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This checks "if we are on movies.php page":

if (location.href.match(/movies.php/)) {
// something happens
}

how to add for this (like or) "if we are on music.php page"?

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3 Answers

up vote 1 down vote accepted

I assume you mean you want to see if you are on movies.php or on music.php? Meaning you want to do the same thing if you are on either?

if (location.href.match(/movies\.php/) || location.href.match(/music\.php/)) {
// something happens
}

Or if you want to do something different, you can use an else if

if (location.href.match(/movies\.php/)) {
// something happens
}

else if(location.href.match(/music\.php/)) {
// something else happens
}

Also, instead of using match you can use test:

if (/movies\.php/.test(location.href) || /music\.php/.test(location.href)) {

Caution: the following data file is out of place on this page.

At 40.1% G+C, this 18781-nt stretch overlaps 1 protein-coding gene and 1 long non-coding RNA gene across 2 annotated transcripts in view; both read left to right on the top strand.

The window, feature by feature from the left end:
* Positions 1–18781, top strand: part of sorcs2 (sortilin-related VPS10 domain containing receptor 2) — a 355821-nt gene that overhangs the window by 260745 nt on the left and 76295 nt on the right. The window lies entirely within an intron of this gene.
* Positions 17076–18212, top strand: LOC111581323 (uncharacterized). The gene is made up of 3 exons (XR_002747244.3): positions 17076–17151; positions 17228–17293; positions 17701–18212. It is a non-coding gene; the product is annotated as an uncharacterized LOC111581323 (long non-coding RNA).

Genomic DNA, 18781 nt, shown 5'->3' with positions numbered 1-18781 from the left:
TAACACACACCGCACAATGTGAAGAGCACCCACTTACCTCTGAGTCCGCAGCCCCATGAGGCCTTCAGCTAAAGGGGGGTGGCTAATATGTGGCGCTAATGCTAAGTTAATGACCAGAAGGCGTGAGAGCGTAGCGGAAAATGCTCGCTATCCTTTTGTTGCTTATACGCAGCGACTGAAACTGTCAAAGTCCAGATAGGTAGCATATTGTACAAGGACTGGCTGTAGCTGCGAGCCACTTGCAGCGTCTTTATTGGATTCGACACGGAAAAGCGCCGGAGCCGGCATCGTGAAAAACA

// something happens
}

Based on paulj's answer, you can refine the regular expressions in if statement that checks to see if you are on either page, to a single regular expression:

/(music|movies)\.php/
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How about ..

if (/(movies\.php|music\.php)/.test(location.href)) {
// Do something
}

Or even better...

if (/(movies|music)\.php/).test(location.href)) {
// Do something
}

Note the \., this literally matches "a single period" where as in regex . matches any character, thus these are true, but probably not what you want...

if (/movies.php/.test('movies_php')) alert(0);
if (/movies.php/.test('movies/php')) alert(0);
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The following improves on previous answers in a couple ways ...

if (/(movies|music)\.php$/.test(location.pathname)) {
    var pageName = RegExp.$1; // Will be either 'music' or 'movies'
}
  • Provides the name of the page (sans .php extension) via the RegExp.$1 property
  • Using location.pathname eliminates extraneous hits on possible query parameters (e.g. "...?redirect=music.php")
  • Use of regex '|' operator combines tests into a single regex (particularly good if you have lots of pages you want to match)
  • Use of regex '$' operator constrains match to end of pathname (avoids extraneous hits in the middle of a path. Not very likely in your example, but good practice)
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